FEATURE — What have the last several months looked like for your family? Remote work, remote learning, teaching and tutoring children at home during the pandemic have, at times, tested both students and parents to their limits.
With schools now or soon to be back in session, many families are unsure what it will be like but are ready to return to a more structured schedule and establish daily routines.
Children may not exactly beg parents to establish routines for school-day mornings, family meals or weekend chores, but every family needs a certain amount of structure to function well. Morning routines can help family members feel prepared for the day and reduce stress. Rushing out the front door with barely enough time to shower, get dressed, eat and grab bags and backpacks can be unnerving.
Infants, teenagers and adults all do best when certain routines are established and they know ahead of time what is expected, when they need to participate and how much time it will take. In other words, routines should be regular, predictable and consistent.
Not all time needs to be closely planned, but families and individuals can benefit from morning, after-school, evening and bedtime routines. Even weekends go more smoothly with planning.
Weekday morning routine
The Healthy Children website, established by the American Academy of Pediatrics, suggests that family members should know what needs to be done in advance to make the household function well in the morning. They offer the following tips:
- Put as many things in order as possible the night before.
- Keep wake-up routines cheerful and optimistic.
- Be sure your child eats breakfast, even if he or she is not hungry in the morning. It’s important to have food in the system to start the day. That goes for grownups too.
- Pause long enough to say goodbye to your child. A hug goes a long way to help make the day go better.
After school routine
When parents can’t be home to welcome children, it’s essential that children have a place to stay where they are safe and cared for. The majority of risk-taking and participation in pranks or juvenile delinquent behaviors from children and youth commonly occurs after school when children are unsupervised.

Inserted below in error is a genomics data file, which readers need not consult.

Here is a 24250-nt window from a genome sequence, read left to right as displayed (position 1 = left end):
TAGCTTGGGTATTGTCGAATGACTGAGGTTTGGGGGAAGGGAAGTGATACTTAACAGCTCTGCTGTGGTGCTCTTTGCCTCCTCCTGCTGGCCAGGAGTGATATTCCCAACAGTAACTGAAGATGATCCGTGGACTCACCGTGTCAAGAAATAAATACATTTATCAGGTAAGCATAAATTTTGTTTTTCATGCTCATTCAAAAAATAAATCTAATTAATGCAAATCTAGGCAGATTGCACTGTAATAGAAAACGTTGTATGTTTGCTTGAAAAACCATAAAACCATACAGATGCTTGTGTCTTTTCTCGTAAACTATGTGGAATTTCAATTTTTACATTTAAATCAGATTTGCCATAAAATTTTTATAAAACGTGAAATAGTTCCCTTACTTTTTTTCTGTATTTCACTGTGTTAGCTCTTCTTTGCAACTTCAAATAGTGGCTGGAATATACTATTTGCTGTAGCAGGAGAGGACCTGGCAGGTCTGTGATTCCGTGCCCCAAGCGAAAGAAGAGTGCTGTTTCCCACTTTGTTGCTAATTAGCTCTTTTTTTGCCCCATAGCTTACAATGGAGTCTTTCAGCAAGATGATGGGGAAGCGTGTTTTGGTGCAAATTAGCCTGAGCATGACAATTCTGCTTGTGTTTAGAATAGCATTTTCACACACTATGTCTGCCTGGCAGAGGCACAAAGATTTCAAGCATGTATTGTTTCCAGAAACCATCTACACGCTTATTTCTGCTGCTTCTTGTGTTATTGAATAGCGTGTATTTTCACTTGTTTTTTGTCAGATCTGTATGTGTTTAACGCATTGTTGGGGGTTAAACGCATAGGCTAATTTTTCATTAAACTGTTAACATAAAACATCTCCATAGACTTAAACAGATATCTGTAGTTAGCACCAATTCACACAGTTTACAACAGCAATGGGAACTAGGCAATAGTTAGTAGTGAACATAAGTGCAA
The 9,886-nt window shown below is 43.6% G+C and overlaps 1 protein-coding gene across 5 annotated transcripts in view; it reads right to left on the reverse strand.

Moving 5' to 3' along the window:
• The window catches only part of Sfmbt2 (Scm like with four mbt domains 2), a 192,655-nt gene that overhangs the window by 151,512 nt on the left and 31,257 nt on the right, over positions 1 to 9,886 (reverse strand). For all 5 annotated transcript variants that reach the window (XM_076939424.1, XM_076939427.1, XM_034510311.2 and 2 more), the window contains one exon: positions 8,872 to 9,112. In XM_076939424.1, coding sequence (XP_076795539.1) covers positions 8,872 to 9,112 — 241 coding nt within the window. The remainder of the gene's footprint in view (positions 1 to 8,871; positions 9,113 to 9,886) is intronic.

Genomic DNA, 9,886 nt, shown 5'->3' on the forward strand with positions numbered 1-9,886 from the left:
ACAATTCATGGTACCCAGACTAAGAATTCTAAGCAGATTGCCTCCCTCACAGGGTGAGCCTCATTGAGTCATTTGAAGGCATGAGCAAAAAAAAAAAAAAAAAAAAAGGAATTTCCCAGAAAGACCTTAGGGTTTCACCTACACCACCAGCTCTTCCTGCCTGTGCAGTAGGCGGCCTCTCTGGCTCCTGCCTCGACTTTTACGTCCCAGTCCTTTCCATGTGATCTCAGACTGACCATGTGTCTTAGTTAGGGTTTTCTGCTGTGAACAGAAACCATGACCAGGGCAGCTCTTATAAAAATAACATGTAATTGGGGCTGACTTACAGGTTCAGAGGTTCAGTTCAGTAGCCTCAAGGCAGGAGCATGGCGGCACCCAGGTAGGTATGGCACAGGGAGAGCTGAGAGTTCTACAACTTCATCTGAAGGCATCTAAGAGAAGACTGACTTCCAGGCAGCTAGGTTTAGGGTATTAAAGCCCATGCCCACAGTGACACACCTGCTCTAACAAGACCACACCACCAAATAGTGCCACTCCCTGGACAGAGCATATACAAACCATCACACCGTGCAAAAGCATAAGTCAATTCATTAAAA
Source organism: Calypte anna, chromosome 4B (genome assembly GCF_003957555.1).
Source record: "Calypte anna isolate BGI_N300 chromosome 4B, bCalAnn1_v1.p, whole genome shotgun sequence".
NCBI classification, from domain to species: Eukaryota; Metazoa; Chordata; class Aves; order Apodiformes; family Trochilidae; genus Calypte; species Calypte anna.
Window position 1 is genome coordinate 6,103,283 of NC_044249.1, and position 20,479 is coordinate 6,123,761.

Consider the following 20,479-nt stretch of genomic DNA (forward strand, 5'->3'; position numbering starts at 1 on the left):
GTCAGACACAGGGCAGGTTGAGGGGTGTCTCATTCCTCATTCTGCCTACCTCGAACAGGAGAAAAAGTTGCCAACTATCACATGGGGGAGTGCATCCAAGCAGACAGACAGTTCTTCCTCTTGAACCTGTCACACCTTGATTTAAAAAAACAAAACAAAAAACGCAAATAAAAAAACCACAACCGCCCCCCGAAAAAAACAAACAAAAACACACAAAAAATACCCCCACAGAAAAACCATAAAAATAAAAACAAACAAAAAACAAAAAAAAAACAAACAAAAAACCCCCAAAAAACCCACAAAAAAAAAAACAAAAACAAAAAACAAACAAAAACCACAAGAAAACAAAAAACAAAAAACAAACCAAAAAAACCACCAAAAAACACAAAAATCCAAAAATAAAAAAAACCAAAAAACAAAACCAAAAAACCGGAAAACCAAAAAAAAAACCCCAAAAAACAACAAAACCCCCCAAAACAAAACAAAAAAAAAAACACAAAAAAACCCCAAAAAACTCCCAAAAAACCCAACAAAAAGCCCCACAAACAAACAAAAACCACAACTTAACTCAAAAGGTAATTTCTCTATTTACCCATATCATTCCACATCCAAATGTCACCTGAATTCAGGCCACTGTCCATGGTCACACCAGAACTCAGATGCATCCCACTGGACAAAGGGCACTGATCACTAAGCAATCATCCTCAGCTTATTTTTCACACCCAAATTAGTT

Whether the after-school routine includes staying to participate in school activities or going to a friend’s or grandparent’s home, children who know they have a safe place to go will remain more focused throughout the day. Parents should make every effort to see that a caring adult or responsible teen is available. Even having a close neighbor who is at home and available if needed can help children feel secure.
Families should take the time to sit down and have several meals together each week. This should be a positive experience that reinforces that family members care about each other. Family meals can be a time to talk about how everyone’s day went and share their favorite part of the day. It may also serve as a time to discuss family plans or how to best support a family member in an upcoming activity.
Children, teens, and adults benefit from having an established routine where they can wind down before crawling into bed. Younger children will benefit the most emotionally and physically from repetition each night. If parents allow 30-45 minutes of preparation, children will be calmer and fall asleep more easily.
Bedtime should include storytime and/or a chance for children and youth to talk about their day with mom or dad. Try to avoid rowdy activities just before bedtime. Children will be able to establish their own routine as they get older. However, parents should still have older youth stick to an established bedtime.
Establishing comfortable and effective routines requires planning, creating a realistic structure and getting all family members to commit to the plan. However, such efforts will pay great dividends in cutting down on disorder and confusion. It may also strengthen the family unit overall, increase children’s devotion to their family and provide structure and peace in an unpredictable world.
Written by KATHLEEN RIGGS, Utah State University Extension family and consumer sciences professor.
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